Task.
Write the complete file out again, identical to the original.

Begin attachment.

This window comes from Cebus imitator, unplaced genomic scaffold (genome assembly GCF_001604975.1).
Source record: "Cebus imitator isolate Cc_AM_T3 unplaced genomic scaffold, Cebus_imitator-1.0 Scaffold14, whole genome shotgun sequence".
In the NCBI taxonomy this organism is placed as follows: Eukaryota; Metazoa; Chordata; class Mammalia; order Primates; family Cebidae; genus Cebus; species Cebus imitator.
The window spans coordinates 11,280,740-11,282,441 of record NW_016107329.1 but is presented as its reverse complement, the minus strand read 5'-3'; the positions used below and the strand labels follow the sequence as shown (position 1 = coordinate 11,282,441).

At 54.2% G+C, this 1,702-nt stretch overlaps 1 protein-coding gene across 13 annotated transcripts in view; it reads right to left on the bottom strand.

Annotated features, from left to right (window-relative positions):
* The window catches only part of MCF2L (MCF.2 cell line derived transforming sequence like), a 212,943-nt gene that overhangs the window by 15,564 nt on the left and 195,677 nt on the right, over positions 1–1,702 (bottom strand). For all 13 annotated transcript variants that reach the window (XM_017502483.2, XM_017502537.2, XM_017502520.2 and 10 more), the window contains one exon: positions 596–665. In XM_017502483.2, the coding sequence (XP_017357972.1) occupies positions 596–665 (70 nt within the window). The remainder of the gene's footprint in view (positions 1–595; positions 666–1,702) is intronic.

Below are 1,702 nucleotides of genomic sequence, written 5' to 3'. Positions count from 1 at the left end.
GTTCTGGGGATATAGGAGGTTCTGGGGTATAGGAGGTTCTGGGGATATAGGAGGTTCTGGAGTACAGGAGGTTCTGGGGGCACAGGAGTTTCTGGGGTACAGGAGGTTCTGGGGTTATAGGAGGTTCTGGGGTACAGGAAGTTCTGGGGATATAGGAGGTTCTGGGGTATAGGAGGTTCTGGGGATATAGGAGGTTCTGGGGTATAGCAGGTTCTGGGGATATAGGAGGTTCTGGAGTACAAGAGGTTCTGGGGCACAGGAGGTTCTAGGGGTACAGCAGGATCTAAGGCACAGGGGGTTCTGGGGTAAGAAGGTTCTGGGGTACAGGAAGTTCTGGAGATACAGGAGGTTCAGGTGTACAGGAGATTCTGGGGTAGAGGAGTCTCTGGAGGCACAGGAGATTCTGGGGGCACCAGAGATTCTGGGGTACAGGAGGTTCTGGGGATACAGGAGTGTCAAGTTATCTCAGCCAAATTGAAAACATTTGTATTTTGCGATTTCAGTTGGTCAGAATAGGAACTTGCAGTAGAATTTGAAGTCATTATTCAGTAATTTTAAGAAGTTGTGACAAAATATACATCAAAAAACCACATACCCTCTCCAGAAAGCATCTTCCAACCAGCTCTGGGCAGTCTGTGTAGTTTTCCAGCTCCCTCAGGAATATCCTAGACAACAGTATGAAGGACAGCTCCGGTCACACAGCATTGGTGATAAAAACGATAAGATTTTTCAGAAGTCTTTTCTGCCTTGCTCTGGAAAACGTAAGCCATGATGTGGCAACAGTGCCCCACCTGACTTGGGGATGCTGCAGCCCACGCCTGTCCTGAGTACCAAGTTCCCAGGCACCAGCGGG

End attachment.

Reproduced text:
This window comes from Cebus imitator, unplaced genomic scaffold (genome assembly GCF_001604975.1).
Source record: "Cebus imitator isolate Cc_AM_T3 unplaced genomic scaffold, Cebus_imitator-1.0 Scaffold14, whole genome shotgun sequence".
In the NCBI taxonomy this organism is placed as follows: Eukaryota; Metazoa; Chordata; class Mammalia; order Primates; family Cebidae; genus Cebus; species Cebus imitator.
The window spans coordinates 11,280,740-11,282,441 of record NW_016107329.1 but is presented as its reverse complement, the minus strand read 5'-3'; the positions used below and the strand labels follow the sequence as shown (position 1 = coordinate 11,282,441).

At 54.2% G+C, this 1,702-nt stretch overlaps 1 protein-coding gene across 13 annotated transcripts in view; it reads right to left on the bottom strand.

Annotated features, from left to right (window-relative positions):
* The window catches only part of MCF2L (MCF.2 cell line derived transforming sequence like), a 212,943-nt gene that overhangs the window by 15,564 nt on the left and 195,677 nt on the right, over positions 1–1,702 (bottom strand). For all 13 annotated transcript variants that reach the window (XM_017502483.2, XM_017502537.2, XM_017502520.2 and 10 more), the window contains one exon: positions 596–665. In XM_017502483.2, the coding sequence (XP_017357972.1) occupies positions 596–665 (70 nt within the window). The remainder of the gene's footprint in view (positions 1–595; positions 666–1,702) is intronic.

Below are 1,702 nucleotides of genomic sequence, written 5' to 3'. Positions count from 1 at the left end.
GTTCTGGGGATATAGGAGGTTCTGGGGTATAGGAGGTTCTGGGGATATAGGAGGTTCTGGAGTACAGGAGGTTCTGGGGGCACAGGAGTTTCTGGGGTACAGGAGGTTCTGGGGTTATAGGAGGTTCTGGGGTACAGGAAGTTCTGGGGATATAGGAGGTTCTGGGGTATAGGAGGTTCTGGGGATATAGGAGGTTCTGGGGTATAGCAGGTTCTGGGGATATAGGAGGTTCTGGAGTACAAGAGGTTCTGGGGCACAGGAGGTTCTAGGGGTACAGCAGGATCTAAGGCACAGGGGGTTCTGGGGTAAGAAGGTTCTGGGGTACAGGAAGTTCTGGAGATACAGGAGGTTCAGGTGTACAGGAGATTCTGGGGTAGAGGAGTCTCTGGAGGCACAGGAGATTCTGGGGGCACCAGAGATTCTGGGGTACAGGAGGTTCTGGGGATACAGGAGTGTCAAGTTATCTCAGCCAAATTGAAAACATTTGTATTTTGCGATTTCAGTTGGTCAGAATAGGAACTTGCAGTAGAATTTGAAGTCATTATTCAGTAATTTTAAGAAGTTGTGACAAAATATACATCAAAAAACCACATACCCTCTCCAGAAAGCATCTTCCAACCAGCTCTGGGCAGTCTGTGTAGTTTTCCAGCTCCCTCAGGAATATCCTAGACAACAGTATGAAGGACAGCTCCGGTCACACAGCATTGGTGATAAAAACGATAAGATTTTTCAGAAGTCTTTTCTGCCTTGCTCTGGAAAACGTAAGCCATGATGTGGCAACAGTGCCCCACCTGACTTGGGGATGCTGCAGCCCACGCCTGTCCTGAGTACCAAGTTCCCAGGCACCAGCGGG